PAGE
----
When his young daughter has nightmares, John Monroe eases her fears with a soothing story about their unusual ghostly relatives who filled their house with the creaks and odd noises that ... See full summary »

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Cast

Episode credited cast:
...
Joan Hotchkis ...
Ellen Monroe
Lisa Gerritsen ...
Lydia Monroe
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...
Philip Jensen
Rest of cast listed alphabetically:
Nicolas Beauvy ...
Little John
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2nd Cop
Sam Javis ...
1st Cop
Iris Korn ...
Aunt Dora
...
Aunt Hester
Eldon Quick ...
Cousin Horace
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Storyline

When his young daughter has nightmares, John Monroe eases her fears with a soothing story about their unusual ghostly relatives who filled their house with the creaks and odd noises that have been feeding her imagination. This program was inspired by James Thurber's famous short story, "The Night The Bed Fell". Written by WesternOne

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Comedy

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Release Date:

5 January 1970 (USA)  »

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1.33 : 1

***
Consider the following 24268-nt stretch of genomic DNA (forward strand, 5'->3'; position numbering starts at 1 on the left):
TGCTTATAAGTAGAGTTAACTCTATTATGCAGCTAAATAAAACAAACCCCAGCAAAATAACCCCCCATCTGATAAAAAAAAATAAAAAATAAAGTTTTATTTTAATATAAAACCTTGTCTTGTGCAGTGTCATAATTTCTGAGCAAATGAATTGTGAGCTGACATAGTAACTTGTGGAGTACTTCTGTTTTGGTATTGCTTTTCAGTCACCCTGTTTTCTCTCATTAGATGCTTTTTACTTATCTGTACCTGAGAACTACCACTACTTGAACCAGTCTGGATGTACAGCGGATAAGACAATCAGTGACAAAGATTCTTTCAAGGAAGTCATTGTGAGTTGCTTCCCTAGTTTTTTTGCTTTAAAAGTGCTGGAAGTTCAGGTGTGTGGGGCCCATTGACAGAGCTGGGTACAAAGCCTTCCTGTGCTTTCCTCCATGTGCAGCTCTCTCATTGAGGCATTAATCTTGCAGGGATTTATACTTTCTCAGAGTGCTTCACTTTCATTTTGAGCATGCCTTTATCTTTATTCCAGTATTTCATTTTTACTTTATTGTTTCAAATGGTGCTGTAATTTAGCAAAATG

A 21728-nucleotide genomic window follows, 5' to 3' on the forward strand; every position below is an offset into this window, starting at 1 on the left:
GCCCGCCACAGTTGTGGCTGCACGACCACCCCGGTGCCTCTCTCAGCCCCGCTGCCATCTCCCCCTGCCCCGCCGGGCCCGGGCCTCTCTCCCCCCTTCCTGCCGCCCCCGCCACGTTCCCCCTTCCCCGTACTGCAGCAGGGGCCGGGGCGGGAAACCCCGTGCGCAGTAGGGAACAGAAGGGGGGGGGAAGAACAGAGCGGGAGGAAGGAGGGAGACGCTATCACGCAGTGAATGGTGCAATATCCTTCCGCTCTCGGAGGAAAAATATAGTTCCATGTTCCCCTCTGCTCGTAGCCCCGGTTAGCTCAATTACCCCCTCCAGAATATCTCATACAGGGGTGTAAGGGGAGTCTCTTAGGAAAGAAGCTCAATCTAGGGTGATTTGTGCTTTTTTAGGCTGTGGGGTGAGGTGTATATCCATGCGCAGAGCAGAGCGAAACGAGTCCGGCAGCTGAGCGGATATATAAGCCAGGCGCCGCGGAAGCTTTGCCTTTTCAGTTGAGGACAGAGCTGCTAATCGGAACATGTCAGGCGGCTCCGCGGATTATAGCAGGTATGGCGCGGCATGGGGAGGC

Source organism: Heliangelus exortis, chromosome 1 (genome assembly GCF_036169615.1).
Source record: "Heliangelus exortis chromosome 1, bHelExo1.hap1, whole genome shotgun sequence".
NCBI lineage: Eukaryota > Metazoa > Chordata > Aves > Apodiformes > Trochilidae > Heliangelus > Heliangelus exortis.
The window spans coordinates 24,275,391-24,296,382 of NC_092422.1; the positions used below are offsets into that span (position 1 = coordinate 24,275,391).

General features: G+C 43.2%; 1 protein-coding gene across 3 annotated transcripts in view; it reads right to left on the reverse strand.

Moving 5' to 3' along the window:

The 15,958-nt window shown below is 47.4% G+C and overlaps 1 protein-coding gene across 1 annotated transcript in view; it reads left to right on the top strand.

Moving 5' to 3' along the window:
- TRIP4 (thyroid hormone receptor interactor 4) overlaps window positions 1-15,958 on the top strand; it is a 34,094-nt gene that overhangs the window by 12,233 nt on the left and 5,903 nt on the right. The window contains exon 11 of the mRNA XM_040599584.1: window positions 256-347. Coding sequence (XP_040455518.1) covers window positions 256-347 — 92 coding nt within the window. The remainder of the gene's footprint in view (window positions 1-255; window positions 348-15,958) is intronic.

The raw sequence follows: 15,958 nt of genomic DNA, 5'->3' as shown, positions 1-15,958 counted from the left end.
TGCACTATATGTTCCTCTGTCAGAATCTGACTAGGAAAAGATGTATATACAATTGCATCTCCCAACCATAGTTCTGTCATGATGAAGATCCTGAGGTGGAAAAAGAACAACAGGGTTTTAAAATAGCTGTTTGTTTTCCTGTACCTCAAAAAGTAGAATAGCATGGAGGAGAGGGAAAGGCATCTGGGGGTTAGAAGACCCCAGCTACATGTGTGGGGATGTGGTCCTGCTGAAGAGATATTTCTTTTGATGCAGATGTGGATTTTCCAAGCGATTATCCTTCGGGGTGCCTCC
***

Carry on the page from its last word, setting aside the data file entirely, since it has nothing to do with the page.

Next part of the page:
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A lesson in nightmares
28 February 2017 | by (United States) – See all my reviews

John (William Windom) is two hours late for dinner, upsetting his wife Ellen (Joan Hotchkis). The food has aged poorly in that time, and she is displeased about going to bed on a full stomach. John walks by to hear his daughter Lydia (Lisa Gerritsen) having a nightmare. He explains that nightmares run in the family and tells the story of the nightmares of his Aunt Hester (familiar older character actress Ruth McDevitt, who ran the pet shop in Alfred Hitchcock's classic horror film "The Birds"). She was so afraid of being robbed that she placed all of her valuable belongings outside her door so the burglar wouldn't break in- with an explanatory note. Lydia is worried that her nightmares will come back, prompting her father to say, "You made him up; remember that." She wants him to stay with her, but he says that may not always be possible, "besides you have something much better you can depend on. Your imagination is your strongest weapon. Don't ever be afraid to use it. He then tells the story of Cousin Horace (Eldon Quick) who got all he could from his night visitors. He was visited by Jeremiah (the series' executive producer Sheldon Leonard), a ghost who gave tips on the horse races. Lydia is ready for bed, but John can't quit telling stories. The story of a chain reaction throughout his Columbus house as a child from a screaming nightmare is based on James Thurber's "The Night the Bed Fell".

The comedy is better here than in most. But, as is the case with all episodes, it's about the moral message. This is a great lesson in dealing with nightmares.


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